Sarah Verdon and I were her proud supervisors as she presented her research to an expert panel. In true CSU style, Anna was in Brisbane, Sarah was in Albury, and the panel and myself in Bathurst, with other members of the audience dialing in from across Australia. Her reviewers were Professor Jennifer Sumsion and A/Professor Sandie Wong.
Abstract: Toddlers with cleft palate are at risk of speech, language, velopharyngeal and hearing difficulties. That is, having a cleft palate may impact on many areas of a child’s life. One model that has been used to holistically describe how a child may be affected by a cleft palate is the World Health Organization’s International Classification of Functioning, Disability, and Health – Child and Youth version (ICF-CY). Previous studies have applied the ICF-CY to children with speech impairment, as an assessment framework for working with young children with cleft palate, and to older children with cleft palate speech; however, no studies have investigated the experiences of toddlers with cleft palate in the context of this framework. The research so far has shown the extensive impact of the difference in the Body Structure (i.e., cleft palate) on children’s Body Functions (e.g., speech), Activities and Participation (e.g., communication, relationships). What has not been investigated is the impact of cleft palate early in children’s lives, as they participate in their homes and early childhood education centres.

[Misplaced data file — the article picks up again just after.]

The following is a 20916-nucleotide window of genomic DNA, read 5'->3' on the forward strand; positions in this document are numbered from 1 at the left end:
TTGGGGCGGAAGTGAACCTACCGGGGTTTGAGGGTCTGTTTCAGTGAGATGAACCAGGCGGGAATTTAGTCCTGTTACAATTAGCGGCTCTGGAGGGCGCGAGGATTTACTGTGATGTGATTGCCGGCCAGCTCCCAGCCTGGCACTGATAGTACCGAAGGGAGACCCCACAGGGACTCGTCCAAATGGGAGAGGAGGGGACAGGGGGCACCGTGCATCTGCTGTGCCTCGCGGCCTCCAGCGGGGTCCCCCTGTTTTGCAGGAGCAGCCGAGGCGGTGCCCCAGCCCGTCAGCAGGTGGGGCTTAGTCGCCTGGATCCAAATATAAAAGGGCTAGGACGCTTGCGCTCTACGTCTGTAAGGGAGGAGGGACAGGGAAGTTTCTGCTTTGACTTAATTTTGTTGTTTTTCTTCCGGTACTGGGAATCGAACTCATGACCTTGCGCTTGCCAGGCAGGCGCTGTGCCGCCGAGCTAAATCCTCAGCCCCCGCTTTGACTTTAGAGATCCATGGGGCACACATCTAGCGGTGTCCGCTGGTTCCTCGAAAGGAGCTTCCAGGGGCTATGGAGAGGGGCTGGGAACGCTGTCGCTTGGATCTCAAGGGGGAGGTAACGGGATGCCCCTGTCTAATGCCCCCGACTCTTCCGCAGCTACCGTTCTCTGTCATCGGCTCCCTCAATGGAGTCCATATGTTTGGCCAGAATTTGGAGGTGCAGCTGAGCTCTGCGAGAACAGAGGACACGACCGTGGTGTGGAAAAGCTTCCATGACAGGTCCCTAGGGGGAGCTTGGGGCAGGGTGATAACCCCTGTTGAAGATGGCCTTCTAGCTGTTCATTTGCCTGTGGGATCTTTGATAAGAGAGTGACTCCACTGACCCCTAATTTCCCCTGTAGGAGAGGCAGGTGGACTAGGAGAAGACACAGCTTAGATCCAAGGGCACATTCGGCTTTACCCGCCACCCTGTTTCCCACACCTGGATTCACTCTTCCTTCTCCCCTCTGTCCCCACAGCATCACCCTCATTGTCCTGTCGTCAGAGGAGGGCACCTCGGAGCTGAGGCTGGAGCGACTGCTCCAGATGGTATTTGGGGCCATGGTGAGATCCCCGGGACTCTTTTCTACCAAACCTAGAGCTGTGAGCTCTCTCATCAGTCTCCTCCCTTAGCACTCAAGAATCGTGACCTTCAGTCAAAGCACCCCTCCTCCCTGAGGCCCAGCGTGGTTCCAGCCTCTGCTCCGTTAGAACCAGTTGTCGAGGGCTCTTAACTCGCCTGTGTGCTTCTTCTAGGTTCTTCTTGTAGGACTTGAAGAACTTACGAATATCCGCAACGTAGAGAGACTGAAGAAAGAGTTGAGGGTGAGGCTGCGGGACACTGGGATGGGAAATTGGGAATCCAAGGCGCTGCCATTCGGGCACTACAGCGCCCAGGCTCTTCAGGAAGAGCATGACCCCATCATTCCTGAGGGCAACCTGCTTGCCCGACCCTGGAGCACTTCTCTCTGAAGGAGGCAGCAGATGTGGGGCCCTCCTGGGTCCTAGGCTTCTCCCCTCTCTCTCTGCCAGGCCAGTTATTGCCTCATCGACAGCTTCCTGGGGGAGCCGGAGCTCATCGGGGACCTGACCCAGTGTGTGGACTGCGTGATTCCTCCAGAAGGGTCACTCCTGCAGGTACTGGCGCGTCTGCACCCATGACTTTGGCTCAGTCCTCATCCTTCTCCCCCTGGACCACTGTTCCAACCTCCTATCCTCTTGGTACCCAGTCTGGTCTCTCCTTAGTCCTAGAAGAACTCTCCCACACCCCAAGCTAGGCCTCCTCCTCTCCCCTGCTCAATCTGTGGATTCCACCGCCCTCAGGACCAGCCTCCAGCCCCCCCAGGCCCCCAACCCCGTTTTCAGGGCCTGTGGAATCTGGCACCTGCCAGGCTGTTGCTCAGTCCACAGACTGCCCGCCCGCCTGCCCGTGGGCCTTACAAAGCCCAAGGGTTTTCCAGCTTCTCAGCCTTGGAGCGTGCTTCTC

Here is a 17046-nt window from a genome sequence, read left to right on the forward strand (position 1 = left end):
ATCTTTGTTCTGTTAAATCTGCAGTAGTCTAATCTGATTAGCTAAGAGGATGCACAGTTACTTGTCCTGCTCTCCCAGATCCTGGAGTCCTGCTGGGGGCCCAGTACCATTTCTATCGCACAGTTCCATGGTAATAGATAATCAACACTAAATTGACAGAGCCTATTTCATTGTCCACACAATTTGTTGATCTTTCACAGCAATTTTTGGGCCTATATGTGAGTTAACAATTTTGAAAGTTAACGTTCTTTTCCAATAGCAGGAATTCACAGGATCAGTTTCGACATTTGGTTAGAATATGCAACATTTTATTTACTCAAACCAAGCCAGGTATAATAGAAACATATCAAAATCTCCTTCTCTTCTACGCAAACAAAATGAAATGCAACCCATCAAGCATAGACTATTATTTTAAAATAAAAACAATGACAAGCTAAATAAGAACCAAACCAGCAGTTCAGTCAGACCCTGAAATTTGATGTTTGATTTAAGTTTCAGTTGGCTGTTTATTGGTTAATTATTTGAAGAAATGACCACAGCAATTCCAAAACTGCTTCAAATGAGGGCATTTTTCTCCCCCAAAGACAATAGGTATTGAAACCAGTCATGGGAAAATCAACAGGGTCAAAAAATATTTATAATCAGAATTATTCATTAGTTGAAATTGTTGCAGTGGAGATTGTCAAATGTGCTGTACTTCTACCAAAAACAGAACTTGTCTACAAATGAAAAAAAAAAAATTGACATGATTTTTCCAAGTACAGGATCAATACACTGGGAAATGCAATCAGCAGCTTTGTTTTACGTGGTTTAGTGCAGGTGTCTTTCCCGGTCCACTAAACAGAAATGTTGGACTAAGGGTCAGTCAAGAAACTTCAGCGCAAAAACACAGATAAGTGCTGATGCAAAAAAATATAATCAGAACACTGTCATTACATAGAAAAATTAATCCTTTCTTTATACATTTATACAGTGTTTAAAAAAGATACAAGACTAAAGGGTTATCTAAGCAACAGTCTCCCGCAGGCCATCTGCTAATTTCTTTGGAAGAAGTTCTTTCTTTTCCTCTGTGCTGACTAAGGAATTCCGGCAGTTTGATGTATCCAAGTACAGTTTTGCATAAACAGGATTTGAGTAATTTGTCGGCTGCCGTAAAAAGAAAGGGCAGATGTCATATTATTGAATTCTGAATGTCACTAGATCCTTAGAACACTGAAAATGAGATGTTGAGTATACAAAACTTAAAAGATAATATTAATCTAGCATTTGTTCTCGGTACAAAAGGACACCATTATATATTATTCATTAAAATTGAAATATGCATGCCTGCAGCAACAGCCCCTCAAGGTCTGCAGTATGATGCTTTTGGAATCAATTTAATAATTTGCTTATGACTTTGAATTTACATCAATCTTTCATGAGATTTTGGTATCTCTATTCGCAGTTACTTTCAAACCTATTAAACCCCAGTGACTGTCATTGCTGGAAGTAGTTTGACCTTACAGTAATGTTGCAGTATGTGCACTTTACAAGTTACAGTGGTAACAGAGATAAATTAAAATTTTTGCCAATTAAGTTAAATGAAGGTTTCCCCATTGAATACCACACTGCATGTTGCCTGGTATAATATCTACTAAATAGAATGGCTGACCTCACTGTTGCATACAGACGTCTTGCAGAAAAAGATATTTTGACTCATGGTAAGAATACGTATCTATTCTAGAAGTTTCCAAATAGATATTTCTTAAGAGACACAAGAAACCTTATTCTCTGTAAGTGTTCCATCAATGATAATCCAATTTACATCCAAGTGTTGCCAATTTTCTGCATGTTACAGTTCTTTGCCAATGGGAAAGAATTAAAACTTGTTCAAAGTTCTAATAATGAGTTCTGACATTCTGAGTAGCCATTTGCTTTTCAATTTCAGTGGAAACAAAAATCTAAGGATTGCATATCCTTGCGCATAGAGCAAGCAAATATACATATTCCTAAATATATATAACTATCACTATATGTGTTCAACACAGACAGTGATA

The proposed research consists of three studies. Study 1 will describe the speech and language characteristics of 2-year-olds with cleft palate, using direct assessment of the children’s speech and language as well as play-based observations. Study 2 will investigate the impact of cleft palate on the lives of toddlers and their families. It will investigate the Activities and Participation of toddlers with cleft palate, and the experiences of their families and educators in caring for a child with a cleft through semi-structured interviews and questionnaires with families and educators of children with cleft palate. It will make use of the ICF-CY as a theoretical framework for the initial organisation of qualitative data before new themes are generated within the components of the ICF-CY. Study 3 will examine the current practices and aspirations of speech-language pathologists working with young children with cleft palate through semi-structured interviews, with a focus on those themes described by the families and educators in Study 2. The findings of this work will contribute to the research on the speech characteristics of young children with cleft palate, understanding the experiences of families of children with cleft palate, and how this understanding may be applied to provide holistic care for children with cleft palate, and their families by health and education professionals.